Microsoft Says Bing’s “Tank Man” Censorship Was Human Error

On Microsoft’s search engine Bing, a search for ‘Tank Man’, the iconic figure of China’s 1989 Tiananmen Square protests, yielded no image results in the US during part of Friday . Vice was able to produce the same results in the United States, and heard from several users from other countries who encountered the same problem.

Stranger still, searching for “Tank Man” or “Tiananmen Square Tank Man” returned normal search results in Bing, just images that were mysteriously missing. When The edge contacted Microsoft for an explanation, he said “This is due to accidental human error and we are actively working to resolve this issue.

Search results for “Tank Man” after the crash.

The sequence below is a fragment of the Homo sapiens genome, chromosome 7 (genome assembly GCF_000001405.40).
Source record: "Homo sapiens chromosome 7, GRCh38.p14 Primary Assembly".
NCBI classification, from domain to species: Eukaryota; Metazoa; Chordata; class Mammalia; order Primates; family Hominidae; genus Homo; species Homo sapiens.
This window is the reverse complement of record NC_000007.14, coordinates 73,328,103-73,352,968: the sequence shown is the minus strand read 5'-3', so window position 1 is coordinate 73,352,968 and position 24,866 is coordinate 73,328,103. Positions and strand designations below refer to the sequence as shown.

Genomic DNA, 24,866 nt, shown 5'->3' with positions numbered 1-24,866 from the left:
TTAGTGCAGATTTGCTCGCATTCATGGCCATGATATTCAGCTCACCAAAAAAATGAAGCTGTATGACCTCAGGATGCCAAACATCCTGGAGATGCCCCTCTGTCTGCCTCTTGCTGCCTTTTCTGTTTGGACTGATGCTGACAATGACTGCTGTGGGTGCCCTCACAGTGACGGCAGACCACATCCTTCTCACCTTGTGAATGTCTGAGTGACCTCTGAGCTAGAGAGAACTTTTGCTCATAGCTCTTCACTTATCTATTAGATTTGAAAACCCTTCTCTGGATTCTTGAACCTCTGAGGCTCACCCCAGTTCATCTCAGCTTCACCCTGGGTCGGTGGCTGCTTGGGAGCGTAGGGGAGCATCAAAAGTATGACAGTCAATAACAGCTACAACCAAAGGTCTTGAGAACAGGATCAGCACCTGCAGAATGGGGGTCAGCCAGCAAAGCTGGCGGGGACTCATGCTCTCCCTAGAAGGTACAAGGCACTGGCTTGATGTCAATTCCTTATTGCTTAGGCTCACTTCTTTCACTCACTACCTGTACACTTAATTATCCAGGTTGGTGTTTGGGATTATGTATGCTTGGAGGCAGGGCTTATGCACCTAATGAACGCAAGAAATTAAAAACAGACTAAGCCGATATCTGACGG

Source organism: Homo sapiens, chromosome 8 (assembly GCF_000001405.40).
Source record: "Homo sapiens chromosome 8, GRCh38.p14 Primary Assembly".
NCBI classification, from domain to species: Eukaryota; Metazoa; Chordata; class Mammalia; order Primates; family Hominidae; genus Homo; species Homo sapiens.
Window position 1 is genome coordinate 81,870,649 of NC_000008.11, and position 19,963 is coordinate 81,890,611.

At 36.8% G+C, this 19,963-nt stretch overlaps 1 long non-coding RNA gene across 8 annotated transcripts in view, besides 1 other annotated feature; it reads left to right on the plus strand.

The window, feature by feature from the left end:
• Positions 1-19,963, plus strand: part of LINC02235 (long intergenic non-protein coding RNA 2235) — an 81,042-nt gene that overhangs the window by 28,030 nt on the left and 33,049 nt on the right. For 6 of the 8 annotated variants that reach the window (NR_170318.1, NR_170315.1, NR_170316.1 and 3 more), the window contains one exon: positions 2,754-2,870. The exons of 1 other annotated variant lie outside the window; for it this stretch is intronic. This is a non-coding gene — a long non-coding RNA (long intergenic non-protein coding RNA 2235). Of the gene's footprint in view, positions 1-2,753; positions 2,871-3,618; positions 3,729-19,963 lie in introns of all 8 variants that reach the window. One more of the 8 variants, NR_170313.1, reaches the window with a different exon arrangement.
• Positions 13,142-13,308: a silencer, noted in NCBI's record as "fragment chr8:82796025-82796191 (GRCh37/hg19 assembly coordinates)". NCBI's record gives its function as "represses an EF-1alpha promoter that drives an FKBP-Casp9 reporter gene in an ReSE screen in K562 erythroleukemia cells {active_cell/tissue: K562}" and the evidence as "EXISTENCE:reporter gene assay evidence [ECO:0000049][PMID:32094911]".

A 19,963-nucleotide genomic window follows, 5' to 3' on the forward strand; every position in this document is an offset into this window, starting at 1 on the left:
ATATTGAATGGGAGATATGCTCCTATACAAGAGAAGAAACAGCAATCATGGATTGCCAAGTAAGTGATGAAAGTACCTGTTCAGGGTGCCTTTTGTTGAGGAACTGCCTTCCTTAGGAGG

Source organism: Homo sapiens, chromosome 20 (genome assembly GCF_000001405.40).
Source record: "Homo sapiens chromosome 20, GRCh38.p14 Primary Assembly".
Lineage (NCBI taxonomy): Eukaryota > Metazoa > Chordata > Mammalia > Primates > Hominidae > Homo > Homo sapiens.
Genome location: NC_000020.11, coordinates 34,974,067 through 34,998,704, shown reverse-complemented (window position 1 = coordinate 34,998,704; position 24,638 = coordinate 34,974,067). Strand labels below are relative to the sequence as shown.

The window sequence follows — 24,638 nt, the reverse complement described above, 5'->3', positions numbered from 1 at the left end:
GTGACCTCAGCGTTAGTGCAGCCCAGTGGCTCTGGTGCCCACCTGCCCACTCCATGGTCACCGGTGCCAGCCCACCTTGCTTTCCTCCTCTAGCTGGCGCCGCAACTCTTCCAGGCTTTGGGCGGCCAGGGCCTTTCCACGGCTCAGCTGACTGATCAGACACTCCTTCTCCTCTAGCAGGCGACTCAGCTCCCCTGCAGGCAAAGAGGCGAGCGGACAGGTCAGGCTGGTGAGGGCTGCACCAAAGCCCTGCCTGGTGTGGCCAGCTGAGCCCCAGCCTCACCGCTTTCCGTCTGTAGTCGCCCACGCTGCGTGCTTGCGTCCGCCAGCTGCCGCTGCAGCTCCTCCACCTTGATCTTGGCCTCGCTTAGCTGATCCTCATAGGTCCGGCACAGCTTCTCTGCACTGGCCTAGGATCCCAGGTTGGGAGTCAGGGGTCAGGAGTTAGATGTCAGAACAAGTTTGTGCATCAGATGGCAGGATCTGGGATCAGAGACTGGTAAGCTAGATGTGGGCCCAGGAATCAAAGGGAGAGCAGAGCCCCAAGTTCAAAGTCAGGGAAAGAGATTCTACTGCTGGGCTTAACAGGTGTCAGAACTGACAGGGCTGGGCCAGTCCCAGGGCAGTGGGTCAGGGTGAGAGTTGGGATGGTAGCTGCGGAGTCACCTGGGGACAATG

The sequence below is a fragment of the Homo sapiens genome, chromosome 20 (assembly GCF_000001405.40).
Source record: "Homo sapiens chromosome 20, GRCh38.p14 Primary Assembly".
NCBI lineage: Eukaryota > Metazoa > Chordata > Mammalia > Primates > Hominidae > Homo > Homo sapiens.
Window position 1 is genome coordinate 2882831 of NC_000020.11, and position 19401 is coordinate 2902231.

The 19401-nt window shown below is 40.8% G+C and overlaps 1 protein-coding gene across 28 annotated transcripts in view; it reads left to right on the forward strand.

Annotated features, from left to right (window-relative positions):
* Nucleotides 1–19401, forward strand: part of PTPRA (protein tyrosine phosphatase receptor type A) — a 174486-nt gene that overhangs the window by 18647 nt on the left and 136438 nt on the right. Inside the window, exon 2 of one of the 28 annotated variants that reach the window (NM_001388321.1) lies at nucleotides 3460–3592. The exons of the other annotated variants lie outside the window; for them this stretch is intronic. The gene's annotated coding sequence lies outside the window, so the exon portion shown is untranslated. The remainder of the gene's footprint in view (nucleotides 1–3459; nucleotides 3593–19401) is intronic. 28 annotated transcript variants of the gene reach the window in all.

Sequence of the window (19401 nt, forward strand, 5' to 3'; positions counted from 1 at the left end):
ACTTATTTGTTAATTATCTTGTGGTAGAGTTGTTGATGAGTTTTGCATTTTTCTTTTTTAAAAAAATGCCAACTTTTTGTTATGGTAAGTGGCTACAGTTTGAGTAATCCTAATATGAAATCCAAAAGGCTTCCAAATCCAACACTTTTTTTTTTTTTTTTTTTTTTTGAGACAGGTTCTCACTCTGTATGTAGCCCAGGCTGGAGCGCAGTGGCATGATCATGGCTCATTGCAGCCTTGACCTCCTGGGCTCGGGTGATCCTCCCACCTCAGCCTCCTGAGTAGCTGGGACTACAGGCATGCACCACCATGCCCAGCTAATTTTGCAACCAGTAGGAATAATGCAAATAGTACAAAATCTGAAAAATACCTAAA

It’s an unfortunately timed accident given that June 4, 2021 is the 32nd anniversary of the student protests in China – an uprising in response to changes in the country that was met with assault rifles, tanks and massacre. Microsoft eventually restored the specific search results, though it’s still noticeably missing the well-known image. However, adding a mention of “Tiananmen” or “Tiananmen Square” reveals what you expected. It’s unclear why Bing would weigh generic tank images more heavily than a famous piece of visual history, but we reached out to Microsoft to see if that’s okay.

Search results for “Tank Man” after Microsoft fixed the issue.

Bing’s presence in China is somewhat complicated. The search engine disappeared from the country for almost a day in 2019, apparently because China Unicom, the state-owned telecommunications company, was ordered to block it, according to FinancialTimes. Microsoft did not reveal the cause of the outage, but service was eventually restored.

Google ran into trouble exploring a modified version of Google Search for China, but faced harsh backlash from US employees and regulators over the impact the product might have on users in the country.